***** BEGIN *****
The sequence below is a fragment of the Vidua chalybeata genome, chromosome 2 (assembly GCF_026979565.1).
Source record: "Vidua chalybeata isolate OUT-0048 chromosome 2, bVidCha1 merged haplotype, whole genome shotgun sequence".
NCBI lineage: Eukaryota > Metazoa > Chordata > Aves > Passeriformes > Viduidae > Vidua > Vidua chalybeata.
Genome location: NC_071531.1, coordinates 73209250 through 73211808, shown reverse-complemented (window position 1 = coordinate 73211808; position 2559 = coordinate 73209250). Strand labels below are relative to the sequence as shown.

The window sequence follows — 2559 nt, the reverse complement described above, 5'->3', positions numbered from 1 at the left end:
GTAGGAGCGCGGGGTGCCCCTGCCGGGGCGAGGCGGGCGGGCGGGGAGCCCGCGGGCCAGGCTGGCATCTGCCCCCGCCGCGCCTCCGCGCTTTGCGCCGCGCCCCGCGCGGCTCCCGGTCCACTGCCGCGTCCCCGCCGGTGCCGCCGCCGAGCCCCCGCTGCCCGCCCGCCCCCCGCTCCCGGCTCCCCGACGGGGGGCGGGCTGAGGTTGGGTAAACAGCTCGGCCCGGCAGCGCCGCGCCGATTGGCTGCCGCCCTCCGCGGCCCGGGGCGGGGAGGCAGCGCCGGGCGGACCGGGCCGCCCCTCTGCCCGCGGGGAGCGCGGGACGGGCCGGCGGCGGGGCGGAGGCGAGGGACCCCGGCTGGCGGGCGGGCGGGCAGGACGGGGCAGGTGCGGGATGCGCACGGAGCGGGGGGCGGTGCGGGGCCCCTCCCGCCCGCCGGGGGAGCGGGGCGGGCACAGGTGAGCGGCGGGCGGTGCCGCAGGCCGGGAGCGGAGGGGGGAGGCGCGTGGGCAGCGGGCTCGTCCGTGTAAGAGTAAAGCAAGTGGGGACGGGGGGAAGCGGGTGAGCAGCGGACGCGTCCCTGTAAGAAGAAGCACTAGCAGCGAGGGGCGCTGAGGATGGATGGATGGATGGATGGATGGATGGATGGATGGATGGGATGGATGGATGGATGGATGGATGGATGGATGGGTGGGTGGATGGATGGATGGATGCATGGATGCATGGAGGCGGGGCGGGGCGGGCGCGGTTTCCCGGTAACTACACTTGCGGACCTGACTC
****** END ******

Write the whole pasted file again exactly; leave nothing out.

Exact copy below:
The sequence below is a fragment of the Vidua chalybeata genome, chromosome 2 (assembly GCF_026979565.1).
Source record: "Vidua chalybeata isolate OUT-0048 chromosome 2, bVidCha1 merged haplotype, whole genome shotgun sequence".
NCBI lineage: Eukaryota > Metazoa > Chordata > Aves > Passeriformes > Viduidae > Vidua > Vidua chalybeata.
Genome location: NC_071531.1, coordinates 73209250 through 73211808, shown reverse-complemented (window position 1 = coordinate 73211808; position 2559 = coordinate 73209250). Strand labels below are relative to the sequence as shown.

The window sequence follows — 2559 nt, the reverse complement described above, 5'->3', positions numbered from 1 at the left end:
GTAGGAGCGCGGGGTGCCCCTGCCGGGGCGAGGCGGGCGGGCGGGGAGCCCGCGGGCCAGGCTGGCATCTGCCCCCGCCGCGCCTCCGCGCTTTGCGCCGCGCCCCGCGCGGCTCCCGGTCCACTGCCGCGTCCCCGCCGGTGCCGCCGCCGAGCCCCCGCTGCCCGCCCGCCCCCCGCTCCCGGCTCCCCGACGGGGGGCGGGCTGAGGTTGGGTAAACAGCTCGGCCCGGCAGCGCCGCGCCGATTGGCTGCCGCCCTCCGCGGCCCGGGGCGGGGAGGCAGCGCCGGGCGGACCGGGCCGCCCCTCTGCCCGCGGGGAGCGCGGGACGGGCCGGCGGCGGGGCGGAGGCGAGGGACCCCGGCTGGCGGGCGGGCGGGCAGGACGGGGCAGGTGCGGGATGCGCACGGAGCGGGGGGCGGTGCGGGGCCCCTCCCGCCCGCCGGGGGAGCGGGGCGGGCACAGGTGAGCGGCGGGCGGTGCCGCAGGCCGGGAGCGGAGGGGGGAGGCGCGTGGGCAGCGGGCTCGTCCGTGTAAGAGTAAAGCAAGTGGGGACGGGGGGAAGCGGGTGAGCAGCGGACGCGTCCCTGTAAGAAGAAGCACTAGCAGCGAGGGGCGCTGAGGATGGATGGATGGATGGATGGATGGATGGATGGATGGATGGGATGGATGGATGGATGGATGGATGGATGGATGGGTGGGTGGATGGATGGATGGATGCATGGATGCATGGAGGCGGGGCGGGGCGGGCGCGGTTTCCCGGTAACTACACTTGCGGACCTGACTC